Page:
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Employer That Alleged Contractor Had Performed Minimally under the Contract Did Not Fail to State a Claim

Thomas J. Pernice, et al. v. Eric Bovim, et al.
(April 22, 2016) United States District Court for the District of Columbia

by Matthew J. McCloskey, Associate
Semmes, Bowen & Semmes (

Available at:

In a recent opinion, the United States District Court for the District of Columbia held that an employer had stated a claim against a terminated independent contractor for breach of contract even though the employer alleged that the contractor had performed minimally under the contract. Furthermore, the Court was not persuaded that termination of the contract was the employer’s exclusive remedy.

In December 2012, McBee Strategic Consulting, LLC acquired the assets and liabilities of Gibraltar Associates LLC, a public-relations firm that had been formed by Plaintiff, Thomas J. Pernice, and Eric Bovim. After the acquisition, McBee hired Bovim, as an employee, and Plaintiff, as an independent contractor, through his holding company, Modena Holding Corp. In pertinent part, McBee’s contract with Plaintiff provided that McBee would pay Modena a monthly retainer for eighteen (18) months in exchange for Modena’s services in furtherance of McBee’s business. On July 6, 2013, however, McBee terminated the contract after McBee concluded that Modena had failed to perform satisfactorily with respect to: (1) transitioning former clients; (2) assisting with business development; and (3) cross-selling services between business units to existing clients.

As a result of McBee’s termination of the contract, Plaintiff and Modena sued McBee, its owner, and Bovim for breach of contract, fraud, civil conspiracy, and unjust enrichment. McBee moved to dismiss all but the breach of contract claim, and the Court granted McBee’s motion. Subsequently, McBee filed a counterclaim alleging that Modena had breached the contract in failing to perform its duties under the contract. Modena moved to dismiss the counterclaim.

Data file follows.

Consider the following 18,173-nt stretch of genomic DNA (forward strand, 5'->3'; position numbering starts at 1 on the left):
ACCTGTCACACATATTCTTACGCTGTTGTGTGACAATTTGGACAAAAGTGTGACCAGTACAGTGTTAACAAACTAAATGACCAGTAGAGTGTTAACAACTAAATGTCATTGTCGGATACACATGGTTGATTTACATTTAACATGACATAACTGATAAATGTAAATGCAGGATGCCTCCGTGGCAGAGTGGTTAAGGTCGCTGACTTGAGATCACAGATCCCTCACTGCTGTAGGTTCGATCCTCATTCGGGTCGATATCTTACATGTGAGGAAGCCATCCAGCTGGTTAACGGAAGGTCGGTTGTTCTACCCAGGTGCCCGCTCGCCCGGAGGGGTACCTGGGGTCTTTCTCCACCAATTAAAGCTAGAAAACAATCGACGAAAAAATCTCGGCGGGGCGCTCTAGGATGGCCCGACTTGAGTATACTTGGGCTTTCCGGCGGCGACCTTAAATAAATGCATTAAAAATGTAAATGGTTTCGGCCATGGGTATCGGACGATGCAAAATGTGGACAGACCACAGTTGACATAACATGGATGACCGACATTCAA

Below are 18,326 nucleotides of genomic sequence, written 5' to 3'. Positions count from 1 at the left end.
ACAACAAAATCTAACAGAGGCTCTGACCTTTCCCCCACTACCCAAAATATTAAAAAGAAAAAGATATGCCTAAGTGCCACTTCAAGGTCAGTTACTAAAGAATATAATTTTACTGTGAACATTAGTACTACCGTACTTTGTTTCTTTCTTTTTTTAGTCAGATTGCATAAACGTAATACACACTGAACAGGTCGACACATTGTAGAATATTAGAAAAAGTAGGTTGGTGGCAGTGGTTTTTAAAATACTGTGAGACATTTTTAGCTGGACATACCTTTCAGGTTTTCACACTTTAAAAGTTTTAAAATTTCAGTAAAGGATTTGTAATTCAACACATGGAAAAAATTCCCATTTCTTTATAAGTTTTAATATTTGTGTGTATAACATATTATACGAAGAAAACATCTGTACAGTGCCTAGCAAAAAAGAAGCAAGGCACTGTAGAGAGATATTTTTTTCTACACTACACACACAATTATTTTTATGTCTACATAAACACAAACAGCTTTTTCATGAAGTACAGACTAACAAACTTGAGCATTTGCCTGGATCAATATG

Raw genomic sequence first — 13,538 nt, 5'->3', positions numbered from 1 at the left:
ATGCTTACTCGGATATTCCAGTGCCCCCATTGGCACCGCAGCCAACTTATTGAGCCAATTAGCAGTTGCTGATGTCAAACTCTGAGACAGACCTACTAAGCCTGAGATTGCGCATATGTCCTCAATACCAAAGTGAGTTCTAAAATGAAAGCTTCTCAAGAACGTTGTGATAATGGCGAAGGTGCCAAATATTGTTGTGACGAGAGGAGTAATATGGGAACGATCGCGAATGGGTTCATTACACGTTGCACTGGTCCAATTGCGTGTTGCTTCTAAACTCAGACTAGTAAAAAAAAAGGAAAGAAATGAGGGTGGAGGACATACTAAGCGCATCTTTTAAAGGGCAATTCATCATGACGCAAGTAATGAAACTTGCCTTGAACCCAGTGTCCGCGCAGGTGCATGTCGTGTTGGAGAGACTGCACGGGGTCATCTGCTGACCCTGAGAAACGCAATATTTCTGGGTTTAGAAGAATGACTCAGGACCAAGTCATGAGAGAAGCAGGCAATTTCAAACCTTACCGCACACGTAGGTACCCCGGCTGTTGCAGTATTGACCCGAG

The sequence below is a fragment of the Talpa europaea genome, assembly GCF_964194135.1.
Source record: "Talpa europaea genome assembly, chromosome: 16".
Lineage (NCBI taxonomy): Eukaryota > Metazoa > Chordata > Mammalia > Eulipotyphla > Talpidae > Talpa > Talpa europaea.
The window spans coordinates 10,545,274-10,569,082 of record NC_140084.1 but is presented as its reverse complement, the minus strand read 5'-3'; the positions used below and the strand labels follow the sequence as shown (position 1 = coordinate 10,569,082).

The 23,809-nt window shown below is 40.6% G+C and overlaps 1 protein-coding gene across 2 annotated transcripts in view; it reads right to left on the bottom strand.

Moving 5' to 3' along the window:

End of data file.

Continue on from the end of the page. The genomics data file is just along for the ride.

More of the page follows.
Judge James E. Boasberg, writing for the Court, denied Modena’s motion. The Court addressed first whether McBee’s counterclaim should be dismissed as a result of McBee’s allegation that Modena “engaged in ‘minimal client pitches’ and ‘minimal activity.’” In Modena’s opinion, McBee’s allegations amounted to an admission that Modena complied with the contract, albeit minimally. The Court rejected this contention, concluding that McBee’s true allegation was that Modena’s minimal performance was not sufficient to constitute performance under the contract.

In any event, the Court was persuaded that McBee had alleged sufficiently that Modena breached the contract. Apart from a minimal requirement that Modena originate at least two (2) sales pitches per quarter, what constituted sufficient performance under the contract was set forth only in broad strokes. Due to the lack of clear performance standards, any resolution of McBee’s claim would necessarily involve ascertaining the intent and understanding of the parties at the time they entered into the contract. Such evidence had not been adduced at this stage of the case, but McBee had nevertheless adequately set forth facts on which a factfinder could conclude that Modena did not perform pursuant to the contract.

The Court also rejected Modena’s argument that McBee had failed to please with sufficient specificity the grounds upon which it claimed Modena breached the contract. In this regard, the Court noted that “[t]o survive a motion to dismiss a contract claim, the plaintiff must simply ‘describe the terms of the alleged contract and the nature of the defendant’s breach.’” (Quoting Francis v. Rehman, 110 A.3d 615, 620 (D.C. 2015)). As long as the complaint gives the defendant fair notice of the nature of the alleged breach, it should not be dismissed. Here, McBee specifically alleged that it sent Modena a failure-to-perform notice identifying areas of deficient performance, and that it terminated the contract as a result of Modena’s deficiencies in performance one (1) month after it sent that notice to Modena. These allegations were manifestly sufficient to survive a motion to dismiss.

Finally, the Court rejected Modena’s argument that McBee’s sole remedy under the contract was to terminate the contract pursuant to the termination-for-cause provision contained therein. For a remedy set forth in a contract to be exclusive, it must be apparent on the face of the contract that the parties intended the provided remedy to be exclusive. Here, not only did the termination-for-cause provision not state that it was the exclusive remedy, the contract also contained a separate “Remedies” section which gave the parties several other potential remedies, including “any other rights and remedies at law.” Consequently, the Court concluded that termination was not McBee’s exclusive remedy, and it denied Modena’s motion to dismiss.